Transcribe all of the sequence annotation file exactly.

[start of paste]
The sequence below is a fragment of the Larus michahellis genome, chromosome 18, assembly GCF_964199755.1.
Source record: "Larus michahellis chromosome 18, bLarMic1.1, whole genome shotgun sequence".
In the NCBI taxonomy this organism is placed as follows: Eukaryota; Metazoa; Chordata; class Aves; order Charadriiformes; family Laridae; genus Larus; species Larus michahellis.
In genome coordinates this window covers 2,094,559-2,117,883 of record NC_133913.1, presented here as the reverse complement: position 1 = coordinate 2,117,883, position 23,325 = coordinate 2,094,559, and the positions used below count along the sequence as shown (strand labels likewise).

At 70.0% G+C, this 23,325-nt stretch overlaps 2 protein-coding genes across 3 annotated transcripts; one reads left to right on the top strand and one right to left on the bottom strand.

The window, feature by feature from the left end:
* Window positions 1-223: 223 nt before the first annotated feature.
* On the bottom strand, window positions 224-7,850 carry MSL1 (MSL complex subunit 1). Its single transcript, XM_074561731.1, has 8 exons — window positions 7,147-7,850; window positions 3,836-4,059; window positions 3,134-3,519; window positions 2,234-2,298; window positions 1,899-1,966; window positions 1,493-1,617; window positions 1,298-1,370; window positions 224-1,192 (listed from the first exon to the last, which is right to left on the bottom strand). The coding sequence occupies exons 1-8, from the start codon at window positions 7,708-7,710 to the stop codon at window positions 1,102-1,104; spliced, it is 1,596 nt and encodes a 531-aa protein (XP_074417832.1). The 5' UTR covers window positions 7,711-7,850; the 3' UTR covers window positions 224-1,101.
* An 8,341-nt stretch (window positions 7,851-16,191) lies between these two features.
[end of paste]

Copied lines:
The sequence below is a fragment of the Larus michahellis genome, chromosome 18, assembly GCF_964199755.1.
Source record: "Larus michahellis chromosome 18, bLarMic1.1, whole genome shotgun sequence".
In the NCBI taxonomy this organism is placed as follows: Eukaryota; Metazoa; Chordata; class Aves; order Charadriiformes; family Laridae; genus Larus; species Larus michahellis.
In genome coordinates this window covers 2,094,559-2,117,883 of record NC_133913.1, presented here as the reverse complement: position 1 = coordinate 2,117,883, position 23,325 = coordinate 2,094,559, and the positions used below count along the sequence as shown (strand labels likewise).

At 70.0% G+C, this 23,325-nt stretch overlaps 2 protein-coding genes across 3 annotated transcripts; one reads left to right on the top strand and one right to left on the bottom strand.

The window, feature by feature from the left end:
* Window positions 1-223: 223 nt before the first annotated feature.
* On the bottom strand, window positions 224-7,850 carry MSL1 (MSL complex subunit 1). Its single transcript, XM_074561731.1, has 8 exons — window positions 7,147-7,850; window positions 3,836-4,059; window positions 3,134-3,519; window positions 2,234-2,298; window positions 1,899-1,966; window positions 1,493-1,617; window positions 1,298-1,370; window positions 224-1,192 (listed from the first exon to the last, which is right to left on the bottom strand). The coding sequence occupies exons 1-8, from the start codon at window positions 7,708-7,710 to the stop codon at window positions 1,102-1,104; spliced, it is 1,596 nt and encodes a 531-aa protein (XP_074417832.1). The 5' UTR covers window positions 7,711-7,850; the 3' UTR covers window positions 224-1,101.
* An 8,341-nt stretch (window positions 7,851-16,191) lies between these two features.